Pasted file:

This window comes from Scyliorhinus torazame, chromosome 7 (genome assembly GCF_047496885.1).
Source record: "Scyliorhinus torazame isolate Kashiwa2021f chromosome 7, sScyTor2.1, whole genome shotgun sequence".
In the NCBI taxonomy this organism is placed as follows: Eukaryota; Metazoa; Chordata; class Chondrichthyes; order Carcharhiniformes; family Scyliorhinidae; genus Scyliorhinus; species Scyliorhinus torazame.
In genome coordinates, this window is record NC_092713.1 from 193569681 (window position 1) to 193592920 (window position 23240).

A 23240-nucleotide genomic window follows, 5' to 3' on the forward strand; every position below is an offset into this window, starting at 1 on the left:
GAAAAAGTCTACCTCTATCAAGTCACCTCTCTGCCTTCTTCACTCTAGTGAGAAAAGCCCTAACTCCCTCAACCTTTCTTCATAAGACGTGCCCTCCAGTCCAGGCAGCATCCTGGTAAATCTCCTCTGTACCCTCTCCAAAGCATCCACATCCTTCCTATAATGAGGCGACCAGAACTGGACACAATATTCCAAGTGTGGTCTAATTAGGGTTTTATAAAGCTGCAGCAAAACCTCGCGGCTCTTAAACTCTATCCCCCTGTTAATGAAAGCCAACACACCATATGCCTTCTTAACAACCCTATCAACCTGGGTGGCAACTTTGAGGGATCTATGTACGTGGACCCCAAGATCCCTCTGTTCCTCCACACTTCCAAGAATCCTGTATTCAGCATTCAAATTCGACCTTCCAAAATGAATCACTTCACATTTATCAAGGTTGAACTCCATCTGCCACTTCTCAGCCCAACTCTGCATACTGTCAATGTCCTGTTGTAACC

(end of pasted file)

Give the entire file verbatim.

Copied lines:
This window comes from Scyliorhinus torazame, chromosome 7 (genome assembly GCF_047496885.1).
Source record: "Scyliorhinus torazame isolate Kashiwa2021f chromosome 7, sScyTor2.1, whole genome shotgun sequence".
In the NCBI taxonomy this organism is placed as follows: Eukaryota; Metazoa; Chordata; class Chondrichthyes; order Carcharhiniformes; family Scyliorhinidae; genus Scyliorhinus; species Scyliorhinus torazame.
In genome coordinates, this window is record NC_092713.1 from 193569681 (window position 1) to 193592920 (window position 23240).

A 23240-nucleotide genomic window follows, 5' to 3' on the forward strand; every position below is an offset into this window, starting at 1 on the left:
GAAAAAGTCTACCTCTATCAAGTCACCTCTCTGCCTTCTTCACTCTAGTGAGAAAAGCCCTAACTCCCTCAACCTTTCTTCATAAGACGTGCCCTCCAGTCCAGGCAGCATCCTGGTAAATCTCCTCTGTACCCTCTCCAAAGCATCCACATCCTTCCTATAATGAGGCGACCAGAACTGGACACAATATTCCAAGTGTGGTCTAATTAGGGTTTTATAAAGCTGCAGCAAAACCTCGCGGCTCTTAAACTCTATCCCCCTGTTAATGAAAGCCAACACACCATATGCCTTCTTAACAACCCTATCAACCTGGGTGGCAACTTTGAGGGATCTATGTACGTGGACCCCAAGATCCCTCTGTTCCTCCACACTTCCAAGAATCCTGTATTCAGCATTCAAATTCGACCTTCCAAAATGAATCACTTCACATTTATCAAGGTTGAACTCCATCTGCCACTTCTCAGCCCAACTCTGCATACTGTCAATGTCCTGTTGTAACC